look the values next to ether and

Alternatively, Ive wrapped up that command in a script that (should) automatically figure out your IP and MAC addresses, then start a packet dump that saves to your desktop. You can view the script here and download it from here. Since the
tcpdump

command within the script is being run via

sudo , itll ask for your

password

tcpdump

needs to be run as an administrator to switch the wireless card on the command-line unless youre absolutely sure its safe.)

over to monitor mode. (Aside: check out the code before running it. Never ever let run anything with
sudo

Assuming youve downloaded it to your Downloads folder, creating a packet dump is as simple as:
cd ~/Downloads chmod +x sniff.sh ./sniff.sh

If the script is working, youll notice the dump file appear on the desktop and grow as you capture packets. You are now eavesdropping on other peoples connections on the given wireless network. At any point, you can finish up and close the script by pressing control-c.

MAKING SENSE OF THE DATA


Open up Wireshark. Go to File->Open and go open up that .pcap file that youve created. You should now have a huge list of packets. For our intents and purposes, we really dont care about a lot of packet types, so paste the following into the Filter box and
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How-to: Easy wireless eavesdropping with a Mac - Minut...

https://mike.tig.as/blog/2010/04/14/easy-wireless-eavesd...

click on Apply. (Note that since Wireshark is an X11-based application, pasting is done with control-v, rather than -v.) (http or smtp or imap or pop or aim or jabber or aim_chat or aim_budd

You should now have a packet dump that looks sort of like the following. (Click for a larger view.)

You can now dig around and browse all of the data that went through the wireless network: Web pages, SMTP/IMAP/POP e-mail, AIM conversations, Jabber (Google Talk, Facebook Chat) conversations provided theyre unencrypted. (Side note: AIM and Google Talk now default to using SSL encryption. Most e-mail hosts do, too.) The packet data panel (the second or third one bottom one in my example image) allows you to drill down the layers of protocols-within-protocols in every packet. Play around with it! The following filters might also be nice to experiment with:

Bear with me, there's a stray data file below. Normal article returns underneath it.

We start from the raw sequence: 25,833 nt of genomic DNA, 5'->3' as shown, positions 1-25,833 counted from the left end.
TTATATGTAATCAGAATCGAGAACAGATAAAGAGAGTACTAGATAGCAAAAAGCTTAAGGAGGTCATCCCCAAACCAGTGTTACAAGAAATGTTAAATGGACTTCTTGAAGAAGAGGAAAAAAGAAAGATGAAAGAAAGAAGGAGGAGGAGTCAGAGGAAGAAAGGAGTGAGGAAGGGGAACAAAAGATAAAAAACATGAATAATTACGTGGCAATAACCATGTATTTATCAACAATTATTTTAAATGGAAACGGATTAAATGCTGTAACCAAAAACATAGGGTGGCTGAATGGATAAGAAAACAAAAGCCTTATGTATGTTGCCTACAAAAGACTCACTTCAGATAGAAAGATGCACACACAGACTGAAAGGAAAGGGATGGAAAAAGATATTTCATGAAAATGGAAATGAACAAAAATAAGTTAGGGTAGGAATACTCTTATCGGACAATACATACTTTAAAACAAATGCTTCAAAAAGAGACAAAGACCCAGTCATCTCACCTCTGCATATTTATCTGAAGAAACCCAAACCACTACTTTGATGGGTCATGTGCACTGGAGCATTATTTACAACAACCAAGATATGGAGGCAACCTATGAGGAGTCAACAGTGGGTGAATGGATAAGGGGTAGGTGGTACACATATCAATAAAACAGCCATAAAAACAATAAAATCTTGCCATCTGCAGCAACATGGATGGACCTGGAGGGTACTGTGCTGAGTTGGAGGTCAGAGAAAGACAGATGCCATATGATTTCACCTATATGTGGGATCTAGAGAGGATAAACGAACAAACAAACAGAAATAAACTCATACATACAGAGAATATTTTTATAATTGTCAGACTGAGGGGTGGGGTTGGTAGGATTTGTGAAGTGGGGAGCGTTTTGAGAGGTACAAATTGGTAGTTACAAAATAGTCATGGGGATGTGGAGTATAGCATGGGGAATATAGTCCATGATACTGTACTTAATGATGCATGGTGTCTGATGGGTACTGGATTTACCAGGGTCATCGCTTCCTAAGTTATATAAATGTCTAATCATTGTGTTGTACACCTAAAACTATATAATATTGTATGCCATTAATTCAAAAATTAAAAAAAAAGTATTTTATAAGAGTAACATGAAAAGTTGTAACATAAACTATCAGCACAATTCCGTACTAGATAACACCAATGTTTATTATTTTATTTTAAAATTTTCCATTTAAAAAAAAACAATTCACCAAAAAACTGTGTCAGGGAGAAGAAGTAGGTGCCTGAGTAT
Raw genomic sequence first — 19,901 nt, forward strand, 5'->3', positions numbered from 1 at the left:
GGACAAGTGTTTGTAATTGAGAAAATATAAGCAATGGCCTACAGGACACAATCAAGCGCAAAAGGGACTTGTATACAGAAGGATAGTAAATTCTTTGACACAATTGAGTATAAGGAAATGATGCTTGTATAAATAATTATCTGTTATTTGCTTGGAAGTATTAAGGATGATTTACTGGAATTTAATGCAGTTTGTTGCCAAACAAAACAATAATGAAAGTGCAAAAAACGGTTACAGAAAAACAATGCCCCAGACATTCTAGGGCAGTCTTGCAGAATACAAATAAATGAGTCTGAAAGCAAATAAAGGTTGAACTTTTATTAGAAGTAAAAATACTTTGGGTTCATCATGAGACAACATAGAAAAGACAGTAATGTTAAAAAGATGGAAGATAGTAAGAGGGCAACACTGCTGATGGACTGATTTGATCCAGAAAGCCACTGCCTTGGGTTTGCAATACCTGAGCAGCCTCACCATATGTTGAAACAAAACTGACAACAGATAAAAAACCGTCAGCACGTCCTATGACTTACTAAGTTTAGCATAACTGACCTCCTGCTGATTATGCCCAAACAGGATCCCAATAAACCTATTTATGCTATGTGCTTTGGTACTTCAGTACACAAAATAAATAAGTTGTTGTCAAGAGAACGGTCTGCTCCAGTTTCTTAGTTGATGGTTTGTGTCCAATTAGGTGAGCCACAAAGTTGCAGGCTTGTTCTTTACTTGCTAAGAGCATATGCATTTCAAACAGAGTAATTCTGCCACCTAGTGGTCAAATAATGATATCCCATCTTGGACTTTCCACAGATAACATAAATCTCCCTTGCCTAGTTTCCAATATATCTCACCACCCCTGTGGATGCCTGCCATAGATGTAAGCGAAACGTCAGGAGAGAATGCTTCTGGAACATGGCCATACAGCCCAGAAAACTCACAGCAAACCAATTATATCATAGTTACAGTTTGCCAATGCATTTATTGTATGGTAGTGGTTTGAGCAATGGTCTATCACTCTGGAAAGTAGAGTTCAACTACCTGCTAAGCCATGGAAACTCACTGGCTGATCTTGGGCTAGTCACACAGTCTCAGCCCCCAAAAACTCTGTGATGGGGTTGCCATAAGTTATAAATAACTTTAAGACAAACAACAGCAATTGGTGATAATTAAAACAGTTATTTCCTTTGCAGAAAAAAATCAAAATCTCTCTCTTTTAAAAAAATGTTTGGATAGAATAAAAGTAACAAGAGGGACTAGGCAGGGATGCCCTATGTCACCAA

aim.messageblock.message

will only show IM messages over the AIM will only snow Web pages with

network.
http.request.uri contains "profile.php"

"profile.php" in the link (i.e., Facebook)


http.request.uri contains "login" http.request.uri contains "mail" http contains "username"

will only show requests that have the string

"username" anywhere within the URL or content. (Surprise: this includes submissions to unencrypted login forms, if there are any.)

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How-to: Easy wireless eavesdropping with a Mac - Minut...

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BUT WAIT! THERES MORE!


Wireshark can automatically parse out intercepted files and save them to your hard drive. This means you dont even need to make sense of the raw protocols to get tangible results. Go to File->Export->Objects->HTTP. Click on Save All. Type in a name for this folder and hit OK ignore the Some files could not be saved error. Open up that folder and youll see nearly every file transmitted over the network while you were capturing packets:

TO DRIVE THE POINT HOME


Scared yet? You should be. Unsecured public wireless networks are a huge risk to those who dont understand just how open they are. Ive just shown you how little time and effort an eavesdropping attack takes. In mere minutes of idle time (about 10 in my example dump), anyone has the ability to collect a treasure trove of information on the people using a wireless network around them. Digital eavesdropping and identity theft dont have to be targeted crimes against specific people. Digital thieves can cast wide nets and hope they drag something valuable in.